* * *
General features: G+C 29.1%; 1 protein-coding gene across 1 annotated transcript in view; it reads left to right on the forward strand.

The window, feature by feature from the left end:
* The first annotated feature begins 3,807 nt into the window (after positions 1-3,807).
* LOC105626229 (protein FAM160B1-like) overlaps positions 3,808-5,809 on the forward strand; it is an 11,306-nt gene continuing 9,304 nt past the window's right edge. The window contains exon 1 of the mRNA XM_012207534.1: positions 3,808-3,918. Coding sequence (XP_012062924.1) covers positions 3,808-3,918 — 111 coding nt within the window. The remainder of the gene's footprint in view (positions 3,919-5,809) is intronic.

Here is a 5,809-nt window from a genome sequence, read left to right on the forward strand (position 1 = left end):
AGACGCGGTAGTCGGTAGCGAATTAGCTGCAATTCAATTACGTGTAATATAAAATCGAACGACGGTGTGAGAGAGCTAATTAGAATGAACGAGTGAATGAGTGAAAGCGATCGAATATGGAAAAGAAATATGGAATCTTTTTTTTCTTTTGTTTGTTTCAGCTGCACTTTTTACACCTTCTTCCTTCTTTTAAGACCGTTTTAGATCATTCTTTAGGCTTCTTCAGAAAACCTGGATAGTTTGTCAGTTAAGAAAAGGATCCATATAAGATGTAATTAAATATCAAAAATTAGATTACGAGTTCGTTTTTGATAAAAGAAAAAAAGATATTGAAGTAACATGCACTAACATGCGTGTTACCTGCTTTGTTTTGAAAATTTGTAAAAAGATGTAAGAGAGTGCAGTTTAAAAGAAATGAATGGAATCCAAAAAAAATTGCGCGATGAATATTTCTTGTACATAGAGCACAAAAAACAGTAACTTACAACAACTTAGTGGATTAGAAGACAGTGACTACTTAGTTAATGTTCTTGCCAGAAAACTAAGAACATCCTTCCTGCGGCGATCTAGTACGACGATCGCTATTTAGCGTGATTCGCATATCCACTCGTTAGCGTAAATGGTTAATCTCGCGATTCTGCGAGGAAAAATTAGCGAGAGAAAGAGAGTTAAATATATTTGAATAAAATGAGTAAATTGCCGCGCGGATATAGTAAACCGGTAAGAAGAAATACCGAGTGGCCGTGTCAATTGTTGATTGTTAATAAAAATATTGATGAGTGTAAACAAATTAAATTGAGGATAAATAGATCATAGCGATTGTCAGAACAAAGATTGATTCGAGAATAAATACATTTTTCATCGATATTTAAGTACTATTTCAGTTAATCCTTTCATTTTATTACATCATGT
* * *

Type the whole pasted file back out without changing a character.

General features: G+C 29.1%; 1 protein-coding gene across 1 annotated transcript in view; it reads left to right on the forward strand.

The window, feature by feature from the left end:
* The first annotated feature begins 3,807 nt into the window (after positions 1-3,807).
* LOC105626229 (protein FAM160B1-like) overlaps positions 3,808-5,809 on the forward strand; it is an 11,306-nt gene continuing 9,304 nt past the window's right edge. The window contains exon 1 of the mRNA XM_012207534.1: positions 3,808-3,918. Coding sequence (XP_012062924.1) covers positions 3,808-3,918 — 111 coding nt within the window. The remainder of the gene's footprint in view (positions 3,919-5,809) is intronic.

Here is a 5,809-nt window from a genome sequence, read left to right on the forward strand (position 1 = left end):
AGACGCGGTAGTCGGTAGCGAATTAGCTGCAATTCAATTACGTGTAATATAAAATCGAACGACGGTGTGAGAGAGCTAATTAGAATGAACGAGTGAATGAGTGAAAGCGATCGAATATGGAAAAGAAATATGGAATCTTTTTTTTCTTTTGTTTGTTTCAGCTGCACTTTTTACACCTTCTTCCTTCTTTTAAGACCGTTTTAGATCATTCTTTAGGCTTCTTCAGAAAACCTGGATAGTTTGTCAGTTAAGAAAAGGATCCATATAAGATGTAATTAAATATCAAAAATTAGATTACGAGTTCGTTTTTGATAAAAGAAAAAAAGATATTGAAGTAACATGCACTAACATGCGTGTTACCTGCTTTGTTTTGAAAATTTGTAAAAAGATGTAAGAGAGTGCAGTTTAAAAGAAATGAATGGAATCCAAAAAAAATTGCGCGATGAATATTTCTTGTACATAGAGCACAAAAAACAGTAACTTACAACAACTTAGTGGATTAGAAGACAGTGACTACTTAGTTAATGTTCTTGCCAGAAAACTAAGAACATCCTTCCTGCGGCGATCTAGTACGACGATCGCTATTTAGCGTGATTCGCATATCCACTCGTTAGCGTAAATGGTTAATCTCGCGATTCTGCGAGGAAAAATTAGCGAGAGAAAGAGAGTTAAATATATTTGAATAAAATGAGTAAATTGCCGCGCGGATATAGTAAACCGGTAAGAAGAAATACCGAGTGGCCGTGTCAATTGTTGATTGTTAATAAAAATATTGATGAGTGTAAACAAATTAAATTGAGGATAAATAGATCATAGCGATTGTCAGAACAAAGATTGATTCGAGAATAAATACATTTTTCATCGATATTTAAGTACTATTTCAGTTAATCCTTTCATTTTATTACATCATGT